Miyamoto hopes to succeed as 'bridge-builder' with U.S, military
Stars and Stripes December 18, 2004
NAHA, Okinawa — The top official at the Japanese Foreign Ministry on Okinawa said Tuesday he is here as a front-line mediator between Okinawa and the U.S. military on the island.
Yuji Miyamoto, 58, the newest ambassador in charge of Okinawan affairs, replaced his predecessor, Sadaaki Numata, last week.
“One of my major missions … is to negotiate with the military on Okinawa as a representative of government of Japan,” he said during his first news conference since assuming the post. “U.S. military-related problems are extremely delicate issues.”
Through the long history of the U.S. military’s presence on the island, various frameworks have been built one by one, creating the present system and situations, he said.
“Having said that,” he said, “the reality that 75 percent of facilities and installations of U.S. forces in Japan are concentrated on Okinawa has … put a burden on the people.”
“We are facing a crucial time for the security of entire Japan,” he said. “It is also a very important time for Okinawa,” as the United States and Japan work to realign U.S. forces in Japan. He said he would work to bridge a Tokyo-Okinawa perception gap over that realignment and other issues.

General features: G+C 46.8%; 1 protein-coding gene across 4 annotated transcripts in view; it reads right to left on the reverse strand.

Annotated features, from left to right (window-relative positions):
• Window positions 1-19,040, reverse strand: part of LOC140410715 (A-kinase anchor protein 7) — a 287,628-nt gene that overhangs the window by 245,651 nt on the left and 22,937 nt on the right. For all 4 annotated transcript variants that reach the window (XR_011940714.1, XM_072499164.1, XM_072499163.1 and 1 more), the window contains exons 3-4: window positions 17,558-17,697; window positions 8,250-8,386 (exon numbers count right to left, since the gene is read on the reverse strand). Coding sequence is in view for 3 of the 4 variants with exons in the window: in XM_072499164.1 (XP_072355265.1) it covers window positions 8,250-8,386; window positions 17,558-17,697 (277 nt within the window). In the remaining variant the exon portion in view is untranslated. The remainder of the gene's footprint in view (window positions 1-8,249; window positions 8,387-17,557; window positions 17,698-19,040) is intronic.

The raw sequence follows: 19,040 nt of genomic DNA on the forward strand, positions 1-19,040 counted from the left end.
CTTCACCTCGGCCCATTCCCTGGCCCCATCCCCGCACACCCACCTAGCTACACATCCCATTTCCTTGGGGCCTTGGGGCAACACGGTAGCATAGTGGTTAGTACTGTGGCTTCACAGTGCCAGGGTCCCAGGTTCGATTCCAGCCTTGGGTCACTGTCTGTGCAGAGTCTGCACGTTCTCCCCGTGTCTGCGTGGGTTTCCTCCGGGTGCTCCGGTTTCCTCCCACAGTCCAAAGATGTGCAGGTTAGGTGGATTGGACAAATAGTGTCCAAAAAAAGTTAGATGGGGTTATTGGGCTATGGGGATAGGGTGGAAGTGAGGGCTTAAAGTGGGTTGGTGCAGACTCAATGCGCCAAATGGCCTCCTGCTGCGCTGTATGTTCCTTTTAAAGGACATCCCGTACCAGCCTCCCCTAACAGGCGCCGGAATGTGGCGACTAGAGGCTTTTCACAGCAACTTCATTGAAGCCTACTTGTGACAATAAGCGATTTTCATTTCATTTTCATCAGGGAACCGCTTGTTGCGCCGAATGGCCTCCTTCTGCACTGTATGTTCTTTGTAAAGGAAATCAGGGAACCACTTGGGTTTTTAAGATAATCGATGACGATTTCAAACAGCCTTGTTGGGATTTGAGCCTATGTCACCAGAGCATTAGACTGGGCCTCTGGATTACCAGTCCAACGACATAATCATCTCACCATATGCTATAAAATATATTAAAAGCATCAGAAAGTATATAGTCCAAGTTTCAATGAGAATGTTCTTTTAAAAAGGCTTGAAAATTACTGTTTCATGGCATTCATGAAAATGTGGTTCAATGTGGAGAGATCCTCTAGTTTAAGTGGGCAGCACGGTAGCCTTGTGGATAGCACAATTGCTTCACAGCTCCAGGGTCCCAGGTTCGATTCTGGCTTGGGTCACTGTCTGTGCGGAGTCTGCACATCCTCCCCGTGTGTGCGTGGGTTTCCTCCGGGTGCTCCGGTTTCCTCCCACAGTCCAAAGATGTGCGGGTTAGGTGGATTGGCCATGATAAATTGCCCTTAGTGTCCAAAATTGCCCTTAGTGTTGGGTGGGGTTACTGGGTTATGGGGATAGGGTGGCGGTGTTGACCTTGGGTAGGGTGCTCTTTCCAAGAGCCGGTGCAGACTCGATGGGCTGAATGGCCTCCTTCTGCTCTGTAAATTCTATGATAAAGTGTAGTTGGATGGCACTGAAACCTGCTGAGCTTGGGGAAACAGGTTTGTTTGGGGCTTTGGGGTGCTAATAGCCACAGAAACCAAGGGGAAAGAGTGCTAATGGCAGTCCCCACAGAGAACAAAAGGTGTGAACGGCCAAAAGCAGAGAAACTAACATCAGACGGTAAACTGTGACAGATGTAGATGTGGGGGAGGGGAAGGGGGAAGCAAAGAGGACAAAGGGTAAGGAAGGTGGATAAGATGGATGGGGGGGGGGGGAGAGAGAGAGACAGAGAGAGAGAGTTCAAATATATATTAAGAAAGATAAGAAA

Miyamoto, a 35-year diplomat and former Japanese ambassador to Myanmar, is the fifth ambassador in charge of Okinawa.
The Japanese government created the post in February 1998 as part of its response to anti-military sentiment on Okinawa following the 1995 rape of a schoolgirl by three U.S. servicemembers.
Miyamoto said his office helped the U.S. military community on the island deepen its understanding of Okinawa and its people. “We are also making efforts to prevent any military-related incidents or accidents,” he said.
“Whether or not my post was necessary — I ask you to judge on the day when I leave Okinawa,” he said, saying he is committed to serve as a bridge-builder among the military, Okinawa and Tokyo.